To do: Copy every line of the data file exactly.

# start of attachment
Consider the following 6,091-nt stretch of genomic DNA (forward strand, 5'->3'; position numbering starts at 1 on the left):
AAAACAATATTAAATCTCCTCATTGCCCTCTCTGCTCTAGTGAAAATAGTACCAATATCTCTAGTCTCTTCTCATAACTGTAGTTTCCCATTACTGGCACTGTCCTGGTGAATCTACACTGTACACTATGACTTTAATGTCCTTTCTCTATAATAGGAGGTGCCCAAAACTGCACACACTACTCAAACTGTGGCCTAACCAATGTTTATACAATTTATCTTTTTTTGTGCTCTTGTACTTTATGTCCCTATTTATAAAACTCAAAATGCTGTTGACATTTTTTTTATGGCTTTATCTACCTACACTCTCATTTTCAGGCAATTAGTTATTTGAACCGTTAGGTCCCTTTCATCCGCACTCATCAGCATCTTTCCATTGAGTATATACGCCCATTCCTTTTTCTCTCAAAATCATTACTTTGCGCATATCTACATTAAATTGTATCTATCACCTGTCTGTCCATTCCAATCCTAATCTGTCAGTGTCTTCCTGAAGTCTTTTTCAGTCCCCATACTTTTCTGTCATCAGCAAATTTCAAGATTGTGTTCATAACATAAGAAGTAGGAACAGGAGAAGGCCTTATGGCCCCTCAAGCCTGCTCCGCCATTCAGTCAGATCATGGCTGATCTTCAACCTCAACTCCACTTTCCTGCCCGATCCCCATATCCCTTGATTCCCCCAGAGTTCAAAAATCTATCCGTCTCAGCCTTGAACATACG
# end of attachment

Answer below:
Consider the following 6,091-nt stretch of genomic DNA (forward strand, 5'->3'; position numbering starts at 1 on the left):
AAAACAATATTAAATCTCCTCATTGCCCTCTCTGCTCTAGTGAAAATAGTACCAATATCTCTAGTCTCTTCTCATAACTGTAGTTTCCCATTACTGGCACTGTCCTGGTGAATCTACACTGTACACTATGACTTTAATGTCCTTTCTCTATAATAGGAGGTGCCCAAAACTGCACACACTACTCAAACTGTGGCCTAACCAATGTTTATACAATTTATCTTTTTTTGTGCTCTTGTACTTTATGTCCCTATTTATAAAACTCAAAATGCTGTTGACATTTTTTTTATGGCTTTATCTACCTACACTCTCATTTTCAGGCAATTAGTTATTTGAACCGTTAGGTCCCTTTCATCCGCACTCATCAGCATCTTTCCATTGAGTATATACGCCCATTCCTTTTTCTCTCAAAATCATTACTTTGCGCATATCTACATTAAATTGTATCTATCACCTGTCTGTCCATTCCAATCCTAATCTGTCAGTGTCTTCCTGAAGTCTTTTTCAGTCCCCATACTTTTCTGTCATCAGCAAATTTCAAGATTGTGTTCATAACATAAGAAGTAGGAACAGGAGAAGGCCTTATGGCCCCTCAAGCCTGCTCCGCCATTCAGTCAGATCATGGCTGATCTTCAACCTCAACTCCACTTTCCTGCCCGATCCCCATATCCCTTGATTCCCCCAGAGTTCAAAAATCTATCCGTCTCAGCCTTGAACATACG